“In essence, this is a back-door attempt to rezone part of the airport district, since this will bar access to the runway and prohibit commercial, industrial use,” he said. “The net result is that you have changed the land use from airport use to a housing development.”
No zoning change is planned, according to Nick Bond, town planner for Eatonville, noting that when the hangars are built “they will have to follow the rules regarding building on an airport.”
AN INCOMPATIBLE USE?
Local pilots are not the only ones with concerns about the impact of the housing development.
State law requires that all cities adopt comprehensive policies and regulations to discourage development of incompatible land uses adjacent to public use airports. According to a letter sent to Bond from the Washington State Department of Transportation, the Aviation Heights development lies within the airport’s safety zone and the flight path for runway 34. Residents who choose to live in this area would have a “low quality of life due to noise, vibration, light, glare, fumes and low-flying aircraft activity generated by airport operations,” the letter stated.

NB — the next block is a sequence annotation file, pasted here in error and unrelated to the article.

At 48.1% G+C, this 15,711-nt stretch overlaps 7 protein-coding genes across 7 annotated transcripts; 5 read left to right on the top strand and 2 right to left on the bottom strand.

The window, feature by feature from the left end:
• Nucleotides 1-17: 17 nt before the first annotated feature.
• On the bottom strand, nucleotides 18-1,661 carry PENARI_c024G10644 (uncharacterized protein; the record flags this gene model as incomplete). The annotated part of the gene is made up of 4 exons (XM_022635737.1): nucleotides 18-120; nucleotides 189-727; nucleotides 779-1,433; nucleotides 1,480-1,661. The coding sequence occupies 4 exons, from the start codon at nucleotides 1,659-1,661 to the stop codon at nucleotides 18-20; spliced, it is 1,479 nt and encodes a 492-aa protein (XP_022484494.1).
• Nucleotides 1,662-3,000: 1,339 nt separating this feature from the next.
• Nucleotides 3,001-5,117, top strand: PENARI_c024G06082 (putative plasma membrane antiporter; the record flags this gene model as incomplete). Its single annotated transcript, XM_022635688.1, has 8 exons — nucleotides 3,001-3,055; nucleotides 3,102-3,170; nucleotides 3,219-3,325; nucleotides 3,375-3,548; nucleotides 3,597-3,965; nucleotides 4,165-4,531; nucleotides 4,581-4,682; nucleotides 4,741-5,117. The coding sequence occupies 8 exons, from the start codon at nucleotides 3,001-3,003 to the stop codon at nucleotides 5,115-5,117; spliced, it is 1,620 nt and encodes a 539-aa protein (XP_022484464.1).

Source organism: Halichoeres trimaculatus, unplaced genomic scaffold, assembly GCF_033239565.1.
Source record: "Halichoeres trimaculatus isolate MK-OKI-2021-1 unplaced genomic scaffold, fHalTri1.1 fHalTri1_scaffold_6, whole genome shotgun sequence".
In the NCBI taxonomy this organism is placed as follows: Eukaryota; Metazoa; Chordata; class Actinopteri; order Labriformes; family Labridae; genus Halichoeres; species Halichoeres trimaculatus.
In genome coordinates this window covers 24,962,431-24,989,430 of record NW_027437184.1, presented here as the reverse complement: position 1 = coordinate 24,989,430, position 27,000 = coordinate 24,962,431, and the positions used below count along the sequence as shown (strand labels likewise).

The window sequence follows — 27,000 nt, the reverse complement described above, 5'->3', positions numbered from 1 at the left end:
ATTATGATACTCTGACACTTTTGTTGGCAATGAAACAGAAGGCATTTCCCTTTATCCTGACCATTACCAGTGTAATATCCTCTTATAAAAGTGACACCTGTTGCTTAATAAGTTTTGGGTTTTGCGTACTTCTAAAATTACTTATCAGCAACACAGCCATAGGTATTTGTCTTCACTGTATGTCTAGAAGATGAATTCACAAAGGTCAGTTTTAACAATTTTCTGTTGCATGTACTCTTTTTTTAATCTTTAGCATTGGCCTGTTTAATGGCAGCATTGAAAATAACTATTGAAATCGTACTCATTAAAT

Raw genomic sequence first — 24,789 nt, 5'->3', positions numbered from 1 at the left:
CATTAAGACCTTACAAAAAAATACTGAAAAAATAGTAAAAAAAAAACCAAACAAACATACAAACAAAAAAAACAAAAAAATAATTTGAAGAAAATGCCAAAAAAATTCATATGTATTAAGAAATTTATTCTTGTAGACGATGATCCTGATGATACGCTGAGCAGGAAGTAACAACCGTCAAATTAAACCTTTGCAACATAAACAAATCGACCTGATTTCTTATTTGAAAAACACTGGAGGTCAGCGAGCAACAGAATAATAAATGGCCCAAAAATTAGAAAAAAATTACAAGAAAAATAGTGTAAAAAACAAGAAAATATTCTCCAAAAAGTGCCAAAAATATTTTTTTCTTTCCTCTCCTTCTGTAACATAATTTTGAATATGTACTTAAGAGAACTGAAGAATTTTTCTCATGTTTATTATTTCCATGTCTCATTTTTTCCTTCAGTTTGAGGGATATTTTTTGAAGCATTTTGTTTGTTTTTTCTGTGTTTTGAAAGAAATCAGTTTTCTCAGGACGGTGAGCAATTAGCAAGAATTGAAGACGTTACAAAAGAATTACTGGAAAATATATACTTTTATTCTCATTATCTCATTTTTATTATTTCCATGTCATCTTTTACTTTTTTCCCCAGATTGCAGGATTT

“Historically there have been homes and hangars built around this airport,” said David Tiff, an attorney for Summit Properties. “We are not doing anything more than what has already been done for decades and decades.”
The homes will be built on a tiered hillside and each home could have a hangar on a separate lot on the airport, Tiff said, explaining moving aircraft up and down hills through a subdivision would be logistically difficult, as well as create a safety issue.